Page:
With this massive release, it has been a lot easier to not only make it through the day but the weeks and the months. Easier, in the sense that I have full acceptance in the way everything in my life is now. Most of the ‘head banging’ questions have gained some much-needed closure too. 

I guess if I hadn’t documented my grief I could have possibly been left slightly paralysed, muted and unable to comprehend my loss. Yet, I am now able to speak — to breathe, to sleep, to eat, to go for walks in the sun, to find myself laughing with my family and friends — to fall in love again — to even marry again.

Embracing Love again. Me and my beautiful wife, Nicola. (June 2019)

So, maybe you’re thinking of writing about your grief? I’d say go for it, or even just give it a try?

Here are some concepts I used. Maybe they might help you if you don’t know where to start:

•    Always write down thoughts and feelings about yourself and the one you’ve lost (Carry a pen and paper with you or use your phone). 

•    Try to sort and list any conflicting emotions.

•    Develop an understanding of things that have been suppressed inside.

•    Make room for other thoughts and feelings.

•    Try to be honest and think deeply about what you would want your loved one to know and acknowledge.

•    Always express your regret as a way to bring closure

•    Respect any change of thought and feeling you have about death and yourself.

•    Reflect and understand yourself in a new light.

•    Simply just be yourself. Remember your words will remain private and confidential and wouldn’t be published for public consumption. Unless you want it.


Katherine’s death was sudden: In a second my life went from everything I’d dreamed of to darkness and chaos.

From the beginning I was so overwhelmed, the feelings of bewilderment, anxiety and self-reproach had their sights locked onto me like a pack of wolves. The capacity for me to cope naturally diminished instantly when dealing with her passing. Little did I know my body had already called in the cavalry; SHOCK! I had no preparation and no time to gradually absorb the reality that my world was about to change. My loss was so disruptive, all my adaptive capacities had been severely assaulted.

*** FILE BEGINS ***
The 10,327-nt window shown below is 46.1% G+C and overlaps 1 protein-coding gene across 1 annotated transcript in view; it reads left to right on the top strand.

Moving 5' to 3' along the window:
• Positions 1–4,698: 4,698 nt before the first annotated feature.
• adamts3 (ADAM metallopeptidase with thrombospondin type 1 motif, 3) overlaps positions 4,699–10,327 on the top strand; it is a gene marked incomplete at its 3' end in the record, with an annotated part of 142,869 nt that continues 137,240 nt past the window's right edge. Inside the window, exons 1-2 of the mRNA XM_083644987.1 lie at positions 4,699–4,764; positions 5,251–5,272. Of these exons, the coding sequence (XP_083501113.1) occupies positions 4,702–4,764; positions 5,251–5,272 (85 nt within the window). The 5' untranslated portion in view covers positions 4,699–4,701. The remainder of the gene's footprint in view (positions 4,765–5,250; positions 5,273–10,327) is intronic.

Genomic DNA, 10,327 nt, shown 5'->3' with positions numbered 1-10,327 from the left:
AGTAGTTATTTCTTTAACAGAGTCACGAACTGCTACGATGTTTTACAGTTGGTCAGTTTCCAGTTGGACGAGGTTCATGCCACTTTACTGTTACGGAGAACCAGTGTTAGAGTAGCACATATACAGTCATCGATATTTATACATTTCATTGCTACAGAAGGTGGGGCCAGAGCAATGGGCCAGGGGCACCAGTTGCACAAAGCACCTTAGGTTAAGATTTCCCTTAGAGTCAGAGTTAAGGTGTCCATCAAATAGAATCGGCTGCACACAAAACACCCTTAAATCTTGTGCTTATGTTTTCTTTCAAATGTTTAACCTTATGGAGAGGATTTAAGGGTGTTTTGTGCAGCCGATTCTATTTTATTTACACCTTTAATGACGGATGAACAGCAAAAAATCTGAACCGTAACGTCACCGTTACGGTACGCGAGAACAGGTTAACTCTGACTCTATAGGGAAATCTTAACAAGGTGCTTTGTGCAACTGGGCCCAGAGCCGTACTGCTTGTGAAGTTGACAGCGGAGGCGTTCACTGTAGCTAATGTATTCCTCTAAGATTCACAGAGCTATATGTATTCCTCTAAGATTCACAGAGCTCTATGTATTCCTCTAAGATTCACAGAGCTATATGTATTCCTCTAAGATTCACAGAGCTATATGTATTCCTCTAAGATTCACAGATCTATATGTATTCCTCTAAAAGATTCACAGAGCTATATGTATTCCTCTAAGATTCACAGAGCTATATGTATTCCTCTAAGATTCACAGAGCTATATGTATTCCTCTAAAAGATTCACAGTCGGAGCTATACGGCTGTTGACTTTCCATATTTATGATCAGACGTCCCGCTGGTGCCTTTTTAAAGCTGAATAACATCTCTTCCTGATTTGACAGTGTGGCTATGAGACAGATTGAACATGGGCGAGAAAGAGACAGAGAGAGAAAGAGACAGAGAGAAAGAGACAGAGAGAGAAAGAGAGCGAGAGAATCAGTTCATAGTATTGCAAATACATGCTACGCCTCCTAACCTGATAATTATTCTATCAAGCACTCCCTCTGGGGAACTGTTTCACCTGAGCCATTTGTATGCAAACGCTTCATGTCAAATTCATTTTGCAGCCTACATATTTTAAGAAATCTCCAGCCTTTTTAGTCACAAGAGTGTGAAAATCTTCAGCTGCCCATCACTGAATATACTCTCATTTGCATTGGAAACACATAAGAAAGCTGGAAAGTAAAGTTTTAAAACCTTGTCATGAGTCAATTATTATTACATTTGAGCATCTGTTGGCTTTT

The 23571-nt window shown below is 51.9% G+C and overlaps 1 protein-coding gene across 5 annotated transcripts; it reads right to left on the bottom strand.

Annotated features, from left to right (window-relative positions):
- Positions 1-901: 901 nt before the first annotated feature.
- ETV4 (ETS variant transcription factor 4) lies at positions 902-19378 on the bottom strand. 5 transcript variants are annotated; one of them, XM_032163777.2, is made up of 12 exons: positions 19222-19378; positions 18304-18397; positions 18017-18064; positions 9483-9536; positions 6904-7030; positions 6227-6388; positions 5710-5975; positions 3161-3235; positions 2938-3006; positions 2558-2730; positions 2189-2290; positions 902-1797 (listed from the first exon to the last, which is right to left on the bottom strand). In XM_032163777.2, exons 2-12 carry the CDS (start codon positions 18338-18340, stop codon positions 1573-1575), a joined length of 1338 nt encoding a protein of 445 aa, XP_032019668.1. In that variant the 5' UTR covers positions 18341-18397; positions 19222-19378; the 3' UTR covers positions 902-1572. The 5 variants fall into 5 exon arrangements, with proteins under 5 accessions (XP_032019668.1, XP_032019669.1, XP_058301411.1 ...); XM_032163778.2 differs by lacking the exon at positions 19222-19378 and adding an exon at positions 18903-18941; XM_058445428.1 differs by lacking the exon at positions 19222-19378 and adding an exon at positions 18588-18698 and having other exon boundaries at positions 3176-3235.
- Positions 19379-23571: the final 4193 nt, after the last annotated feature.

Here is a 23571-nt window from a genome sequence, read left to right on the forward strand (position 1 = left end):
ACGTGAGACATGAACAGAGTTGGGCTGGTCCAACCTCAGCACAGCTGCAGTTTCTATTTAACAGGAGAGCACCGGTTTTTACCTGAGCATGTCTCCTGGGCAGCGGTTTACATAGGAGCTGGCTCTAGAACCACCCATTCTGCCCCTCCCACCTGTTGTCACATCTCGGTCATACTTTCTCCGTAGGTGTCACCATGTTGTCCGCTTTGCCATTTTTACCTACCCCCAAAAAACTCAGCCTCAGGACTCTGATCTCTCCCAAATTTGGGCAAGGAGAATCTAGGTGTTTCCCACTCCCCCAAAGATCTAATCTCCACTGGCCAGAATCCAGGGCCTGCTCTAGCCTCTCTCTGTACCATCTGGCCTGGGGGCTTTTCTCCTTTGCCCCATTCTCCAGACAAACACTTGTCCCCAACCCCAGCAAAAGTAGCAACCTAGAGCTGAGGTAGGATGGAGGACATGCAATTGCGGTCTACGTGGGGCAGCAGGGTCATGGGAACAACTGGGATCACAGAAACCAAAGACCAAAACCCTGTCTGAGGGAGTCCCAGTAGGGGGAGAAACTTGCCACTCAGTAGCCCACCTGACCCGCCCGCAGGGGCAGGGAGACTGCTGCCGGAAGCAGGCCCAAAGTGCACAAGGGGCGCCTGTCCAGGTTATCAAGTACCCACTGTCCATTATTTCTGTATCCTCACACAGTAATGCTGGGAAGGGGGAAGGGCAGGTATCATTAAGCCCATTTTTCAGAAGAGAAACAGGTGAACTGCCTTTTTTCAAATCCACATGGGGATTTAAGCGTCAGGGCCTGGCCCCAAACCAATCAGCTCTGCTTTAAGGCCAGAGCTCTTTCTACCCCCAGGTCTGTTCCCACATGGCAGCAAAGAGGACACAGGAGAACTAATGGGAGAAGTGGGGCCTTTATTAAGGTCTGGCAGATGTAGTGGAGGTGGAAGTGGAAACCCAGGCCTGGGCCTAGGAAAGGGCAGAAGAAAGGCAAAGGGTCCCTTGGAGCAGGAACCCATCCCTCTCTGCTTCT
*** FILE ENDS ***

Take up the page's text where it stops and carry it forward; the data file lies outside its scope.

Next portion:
For the first 12 months, without me even knowing, the shock had absorbed everything I should have been or should have done. I lost all control of my world and my expectations had experienced a major violation. I had to face the massive gap between the way my world should be and the way the world is now. The only thing I could manage was the day-to-day care of my 9-month-old daughter.

When I look back, I often feel ashamed in the way I did things and acted. I’ll always regret never becoming the grieving widower at the start. Unconsciously, from the beginning when Katherine passed, I became this pillar of strength to everyone and everything. Though I presented myself as the superhero dad, doing everything by the book. Deep down I just wanted to crumble and be dragged down into the pits of emptiness, sadness and pain. These feeling were now squatting deep within my ego, waiting to emerge when the time was right. Almost as if the shock had engaged some sort of masculine centred autopilot which had total control over my being.

The loss of my wife didn’t make sense, it still doesn’t. At the time my understanding of what actually happened was missing. For a period of time, the shock made it very difficult for me to accept that Katherine’s death occurred, and it became inexplicable for a long period of time. I repeatedly went over the series of events in my head numerous times each day, as it had no understandable context.  For logical progression I found myself making the situation more manageable by looking back at the time leading up to her cardiac arrest in search of clues that could have indicated what was to come. Reconstructing every event in my mind in order to find some anticipation of her death. It drove me mad!

My next chapter of shock came in the form of responsibility. I started to hold myself responsible for not perceiving clues and for my actions before and during her cardiac arrest. I felt some levels of inordinate guilt for a period of time.  Of course, I understand now I would need to be a physician and to have given my wife an electrocardiogram (ECG) test to have known anything was wrong with her. Reflecting on this now, I was demoralised and trying to cope with my drastically altered world. I felt a lot of anguish for the first 12 months, I just wanted to say good-bye – I needed a positive close. I wish I could have had one brief moment with her to say how much she meant to me and how much I loved her. Just one more time!

I understand that I shouldn’t be too hard on myself. Shock is a traumatic stage of losing someone suddenly, you won’t admit or notice it at the time. Friends and family won’t spot it either. Having this awareness now enables me to look back on how I acted and the things I said without negativity. 

Over a period of time, it has been quite an ironic but positive consequence that the shock from a sudden death made me audit and identify my state of mind more than ever. Working professionally within an academic environment I’ve always been a reflective person. I’m not saying I’ve pulled something meaningful out of my tragedy. I mean this in the way that when we experience bereavement, we change and become something new. I’ll share my experience on this topic in my next post.